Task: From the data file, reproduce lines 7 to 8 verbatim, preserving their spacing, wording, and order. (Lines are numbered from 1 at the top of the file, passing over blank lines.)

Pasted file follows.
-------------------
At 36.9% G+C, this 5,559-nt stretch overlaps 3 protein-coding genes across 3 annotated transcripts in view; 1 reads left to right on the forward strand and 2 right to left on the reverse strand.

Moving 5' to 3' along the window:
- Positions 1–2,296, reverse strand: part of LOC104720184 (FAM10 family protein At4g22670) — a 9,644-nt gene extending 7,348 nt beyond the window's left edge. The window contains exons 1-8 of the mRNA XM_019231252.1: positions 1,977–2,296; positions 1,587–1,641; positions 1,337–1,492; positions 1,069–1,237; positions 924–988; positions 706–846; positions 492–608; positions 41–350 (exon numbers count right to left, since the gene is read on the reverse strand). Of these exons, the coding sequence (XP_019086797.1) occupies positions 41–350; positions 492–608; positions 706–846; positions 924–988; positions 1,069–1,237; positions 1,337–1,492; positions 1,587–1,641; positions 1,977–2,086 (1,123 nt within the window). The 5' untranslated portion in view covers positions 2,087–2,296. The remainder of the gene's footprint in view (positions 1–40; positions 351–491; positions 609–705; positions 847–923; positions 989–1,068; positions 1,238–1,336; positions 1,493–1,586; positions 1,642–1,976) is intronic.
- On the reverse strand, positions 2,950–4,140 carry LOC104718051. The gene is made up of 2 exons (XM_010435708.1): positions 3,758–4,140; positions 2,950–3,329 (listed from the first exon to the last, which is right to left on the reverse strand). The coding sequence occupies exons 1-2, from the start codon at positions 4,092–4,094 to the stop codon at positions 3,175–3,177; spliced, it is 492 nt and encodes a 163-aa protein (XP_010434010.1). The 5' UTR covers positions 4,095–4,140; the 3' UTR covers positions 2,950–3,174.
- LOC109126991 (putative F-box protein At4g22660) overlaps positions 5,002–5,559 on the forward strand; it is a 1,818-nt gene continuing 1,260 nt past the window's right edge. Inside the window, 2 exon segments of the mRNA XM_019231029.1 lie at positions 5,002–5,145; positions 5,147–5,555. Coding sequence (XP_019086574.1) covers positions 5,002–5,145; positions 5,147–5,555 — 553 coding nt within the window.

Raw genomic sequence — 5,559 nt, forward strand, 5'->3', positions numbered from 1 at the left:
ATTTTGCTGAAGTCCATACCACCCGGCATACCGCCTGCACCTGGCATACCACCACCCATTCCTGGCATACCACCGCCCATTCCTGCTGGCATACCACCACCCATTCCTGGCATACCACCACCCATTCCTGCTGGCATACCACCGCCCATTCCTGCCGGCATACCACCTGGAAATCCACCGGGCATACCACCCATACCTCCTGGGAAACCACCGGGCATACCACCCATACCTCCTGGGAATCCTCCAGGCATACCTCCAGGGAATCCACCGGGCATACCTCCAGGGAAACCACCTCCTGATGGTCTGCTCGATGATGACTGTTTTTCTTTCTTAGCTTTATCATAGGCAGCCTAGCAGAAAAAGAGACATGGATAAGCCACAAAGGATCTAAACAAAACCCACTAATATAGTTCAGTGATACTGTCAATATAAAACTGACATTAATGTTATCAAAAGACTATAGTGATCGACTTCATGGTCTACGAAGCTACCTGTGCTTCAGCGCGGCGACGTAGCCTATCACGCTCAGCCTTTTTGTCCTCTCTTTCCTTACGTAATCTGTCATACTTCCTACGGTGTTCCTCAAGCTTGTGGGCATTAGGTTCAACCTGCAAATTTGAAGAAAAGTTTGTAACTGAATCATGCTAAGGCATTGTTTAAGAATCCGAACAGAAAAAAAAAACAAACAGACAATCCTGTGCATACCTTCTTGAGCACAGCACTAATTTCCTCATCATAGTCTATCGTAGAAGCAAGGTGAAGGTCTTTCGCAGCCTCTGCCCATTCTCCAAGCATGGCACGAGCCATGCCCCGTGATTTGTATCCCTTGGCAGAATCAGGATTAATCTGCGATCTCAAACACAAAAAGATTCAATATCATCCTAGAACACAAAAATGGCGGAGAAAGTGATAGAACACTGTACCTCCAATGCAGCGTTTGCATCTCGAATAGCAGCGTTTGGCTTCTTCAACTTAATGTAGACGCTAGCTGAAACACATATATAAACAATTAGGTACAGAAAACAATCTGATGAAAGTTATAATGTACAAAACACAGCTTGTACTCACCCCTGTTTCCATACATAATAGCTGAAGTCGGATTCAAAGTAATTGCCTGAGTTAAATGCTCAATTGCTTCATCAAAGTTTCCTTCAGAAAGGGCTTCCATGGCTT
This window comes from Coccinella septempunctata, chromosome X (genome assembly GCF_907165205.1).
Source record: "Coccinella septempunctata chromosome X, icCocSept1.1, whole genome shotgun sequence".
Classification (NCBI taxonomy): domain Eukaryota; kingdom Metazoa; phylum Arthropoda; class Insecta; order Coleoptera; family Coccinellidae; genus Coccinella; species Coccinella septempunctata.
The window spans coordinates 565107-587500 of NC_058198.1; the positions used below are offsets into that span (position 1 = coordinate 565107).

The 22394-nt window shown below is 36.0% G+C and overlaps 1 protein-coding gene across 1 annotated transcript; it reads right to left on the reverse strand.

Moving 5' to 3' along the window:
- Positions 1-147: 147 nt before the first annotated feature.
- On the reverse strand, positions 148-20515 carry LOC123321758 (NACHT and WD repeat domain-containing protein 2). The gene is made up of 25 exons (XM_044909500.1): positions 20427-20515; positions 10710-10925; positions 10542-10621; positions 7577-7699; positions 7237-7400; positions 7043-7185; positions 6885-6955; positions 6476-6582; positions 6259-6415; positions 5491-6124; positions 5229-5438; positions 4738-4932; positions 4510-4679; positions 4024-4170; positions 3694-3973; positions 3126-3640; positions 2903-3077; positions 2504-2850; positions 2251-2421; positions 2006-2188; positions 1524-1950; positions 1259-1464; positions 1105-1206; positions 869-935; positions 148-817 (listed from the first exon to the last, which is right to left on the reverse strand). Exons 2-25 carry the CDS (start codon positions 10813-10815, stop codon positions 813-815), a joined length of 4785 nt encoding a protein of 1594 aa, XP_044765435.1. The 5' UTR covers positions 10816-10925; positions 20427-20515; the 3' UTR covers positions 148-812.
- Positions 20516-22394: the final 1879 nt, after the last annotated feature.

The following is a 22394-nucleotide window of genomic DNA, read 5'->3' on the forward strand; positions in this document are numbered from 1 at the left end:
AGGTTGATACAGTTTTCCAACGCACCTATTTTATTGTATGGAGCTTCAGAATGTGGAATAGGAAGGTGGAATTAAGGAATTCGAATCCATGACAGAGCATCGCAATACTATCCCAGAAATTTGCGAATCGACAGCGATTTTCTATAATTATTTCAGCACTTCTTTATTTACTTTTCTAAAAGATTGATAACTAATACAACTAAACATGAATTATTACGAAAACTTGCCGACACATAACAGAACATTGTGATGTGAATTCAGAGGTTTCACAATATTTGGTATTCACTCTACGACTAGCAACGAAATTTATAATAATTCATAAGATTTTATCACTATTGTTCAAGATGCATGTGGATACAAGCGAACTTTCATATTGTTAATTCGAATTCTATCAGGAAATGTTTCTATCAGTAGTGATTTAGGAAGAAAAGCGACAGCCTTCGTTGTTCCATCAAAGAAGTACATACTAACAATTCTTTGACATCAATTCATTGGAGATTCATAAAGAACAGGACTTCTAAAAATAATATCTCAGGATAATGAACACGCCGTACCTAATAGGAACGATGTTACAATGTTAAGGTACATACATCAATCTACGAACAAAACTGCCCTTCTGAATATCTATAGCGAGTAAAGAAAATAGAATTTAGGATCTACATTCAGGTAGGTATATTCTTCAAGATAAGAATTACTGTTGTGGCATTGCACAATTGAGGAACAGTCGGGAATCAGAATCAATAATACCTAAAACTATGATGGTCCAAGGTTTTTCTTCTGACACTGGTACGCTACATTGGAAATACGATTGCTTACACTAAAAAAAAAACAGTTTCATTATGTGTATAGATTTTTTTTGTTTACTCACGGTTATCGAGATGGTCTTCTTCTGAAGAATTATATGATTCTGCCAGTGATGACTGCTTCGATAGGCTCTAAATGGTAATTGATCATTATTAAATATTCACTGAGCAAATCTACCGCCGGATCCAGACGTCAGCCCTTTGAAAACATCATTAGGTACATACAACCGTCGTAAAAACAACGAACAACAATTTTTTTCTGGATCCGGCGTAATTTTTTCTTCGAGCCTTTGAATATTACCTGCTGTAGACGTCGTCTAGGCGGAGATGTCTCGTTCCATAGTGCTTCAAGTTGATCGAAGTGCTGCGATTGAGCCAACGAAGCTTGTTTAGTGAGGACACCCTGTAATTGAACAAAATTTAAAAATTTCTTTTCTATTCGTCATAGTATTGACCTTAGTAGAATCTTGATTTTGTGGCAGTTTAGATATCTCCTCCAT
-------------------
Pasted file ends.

ATTTTGCTGAAGTCCATACCACCCGGCATACCGCCTGCACCTGGCATACCACCACCCATTCCTGGCATACCACCGCCCATTCCTGCTGGCATACCACCACCCATTCCTGGCATACCACCACCCATTCCTGCTGGCATACCACCGCCCATTCCTGCCGGCATACCACCTGGAAATCCACCGGGCATACCACCCATACCTCCTGGGAAACCACCGGGCATACCACCCATACCTCCTGGGAATCCTCCAGGCATACCTCCAGGGAATCCACCGGGCATACCTCCAGGGAAACCACCTCCTGATGGTCTGCTCGATGATGACTGTTTTTCTTTCTTAGCTTTATCATAGGCAGCCTAGCAGAAAAAGAGACATGGATAAGCCACAAAGGATCTAAACAAAACCCACTAATATAGTTCAGTGATACTGTCAATATAAAACTGACATTAATGTTATCAAAAGACTATAGTGATCGACTTCATGGTCTACGAAGCTACCTGTGCTTCAGCGCGGCGACGTAGCCTATCACGCTCAGCCTTTTTGTCCTCTCTTTCCTTACGTAATCTGTCATACTTCCTACGGTGTTCCTCAAGCTTGTGGGCATTAGGTTCAACCTGCAAATTTGAAGAAAAGTTTGTAACTGAATCATGCTAAGGCATTGTTTAAGAATCCGAACAGAAAAAAAAAACAAACAGACAATCCTGTGCATACCTTCTTGAGCACAGCACTAATTTCCTCATCATAGTCTATCGTAGAAGCAAGGTGAAGGTCTTTCGCAGCCTCTGCCCATTCTCCAAGCATGGCACGAGCCATGCCCCGTGATTTGTATCCCTTGGCAGAATCAGGATTAATCTGCGATCTCAAACACAAAAAGATTCAATATCATCCTAGAACACAAAAATGGCGGAGAAAGTGATAGAACACTGTACCTCCAATGCAGCGTTTGCATCTCGAATAGCAGCGTTTGGCTTCTTCAACTTAATGTAGACGCTAGCTGAAACACATATATAAACAATTAGGTACAGAAAACAATCTGATGAAAGTTATAATGTACAAAACACAGCTTGTACTCACCCCTGTTTCCATACATAATAGCTGAAGTCGGATTCAAAGTAATTGCCTGAGTTAAATGCTCAATTGCTTCATCAAAGTTTCCTTCAGAAAGGGCTTCCATGGCTT
This window comes from Coccinella septempunctata, chromosome X (genome assembly GCF_907165205.1).